Eat to live, not vice versa ya know.

[You consume added fat, it's like "Russian Roulette." As Caldwell Esselstyn put it, "genetics loads the gun, and lifestyle pulls the trigger."

"Quality" of life is subjective. Consuming "copious amounts of alcohol" is somewhat different than screwing with your cardiovascular system by a high fat meal. The former can be fun and probably not a long-term issue, unless done daily.

The latter can be a distinct killer, on the spot, no matter how "positive" one's mental attitude. It's dietary physics.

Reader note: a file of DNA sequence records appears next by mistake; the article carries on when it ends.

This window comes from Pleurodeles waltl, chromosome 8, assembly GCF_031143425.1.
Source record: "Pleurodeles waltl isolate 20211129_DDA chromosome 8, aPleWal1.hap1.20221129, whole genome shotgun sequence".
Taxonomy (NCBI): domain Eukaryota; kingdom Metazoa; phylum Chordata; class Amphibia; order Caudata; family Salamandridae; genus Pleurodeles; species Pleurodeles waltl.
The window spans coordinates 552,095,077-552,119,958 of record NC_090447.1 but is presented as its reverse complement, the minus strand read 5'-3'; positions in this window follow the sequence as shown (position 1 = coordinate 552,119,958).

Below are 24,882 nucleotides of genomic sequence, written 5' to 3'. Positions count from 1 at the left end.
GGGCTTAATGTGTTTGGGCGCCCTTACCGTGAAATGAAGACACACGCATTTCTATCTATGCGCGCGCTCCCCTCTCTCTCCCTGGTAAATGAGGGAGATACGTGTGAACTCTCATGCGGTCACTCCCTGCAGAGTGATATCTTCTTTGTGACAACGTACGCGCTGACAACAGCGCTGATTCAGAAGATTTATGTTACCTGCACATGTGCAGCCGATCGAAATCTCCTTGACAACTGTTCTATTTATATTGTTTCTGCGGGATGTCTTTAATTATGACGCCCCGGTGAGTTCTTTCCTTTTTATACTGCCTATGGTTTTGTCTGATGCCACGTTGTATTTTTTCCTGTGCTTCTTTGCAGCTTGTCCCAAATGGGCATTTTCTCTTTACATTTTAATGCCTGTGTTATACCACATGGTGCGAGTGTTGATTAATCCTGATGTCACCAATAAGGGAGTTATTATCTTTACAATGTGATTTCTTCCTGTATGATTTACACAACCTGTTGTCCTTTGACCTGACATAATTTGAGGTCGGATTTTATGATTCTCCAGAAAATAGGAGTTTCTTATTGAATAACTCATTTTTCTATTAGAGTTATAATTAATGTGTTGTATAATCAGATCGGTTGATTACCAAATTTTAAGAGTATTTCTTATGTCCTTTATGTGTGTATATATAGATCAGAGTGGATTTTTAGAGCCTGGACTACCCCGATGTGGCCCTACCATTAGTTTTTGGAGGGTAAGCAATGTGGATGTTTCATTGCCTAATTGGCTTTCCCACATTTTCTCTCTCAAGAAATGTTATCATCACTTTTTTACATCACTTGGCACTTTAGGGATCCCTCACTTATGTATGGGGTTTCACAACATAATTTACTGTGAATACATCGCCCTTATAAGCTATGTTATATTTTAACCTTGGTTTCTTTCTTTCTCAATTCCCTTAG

Thanks for your feedback, though. I enjoy the interaction.

Best regards, Mark]

Anna Down Under

Hi Mark. I'd be very interested to hear what a typical day's diet is for you. Have you shared that in a previous post, or would you do so now? For me it's not that I don't WANT to eat that way, I just have no idea WHAT to eat if I eliminate all the stuff that's bad for me. I don't have too much problems eating vegan, but if I also try to eliminate fat, sugar, salt, etc. I'm not sure what to make. I can't imagine just sitting down and eating vegetables on their own -- maybe I would enjoy that once I've gotten rid of my taste for those things, but if I can't find something healthy and delicious to eat NOW, I don't think I'd last for the long haul. I'm not into salads or fruits very much, so I tend to make a lot of casserole type things -- rice or pasta, vegetables, beans, sauces, etc. Thanks.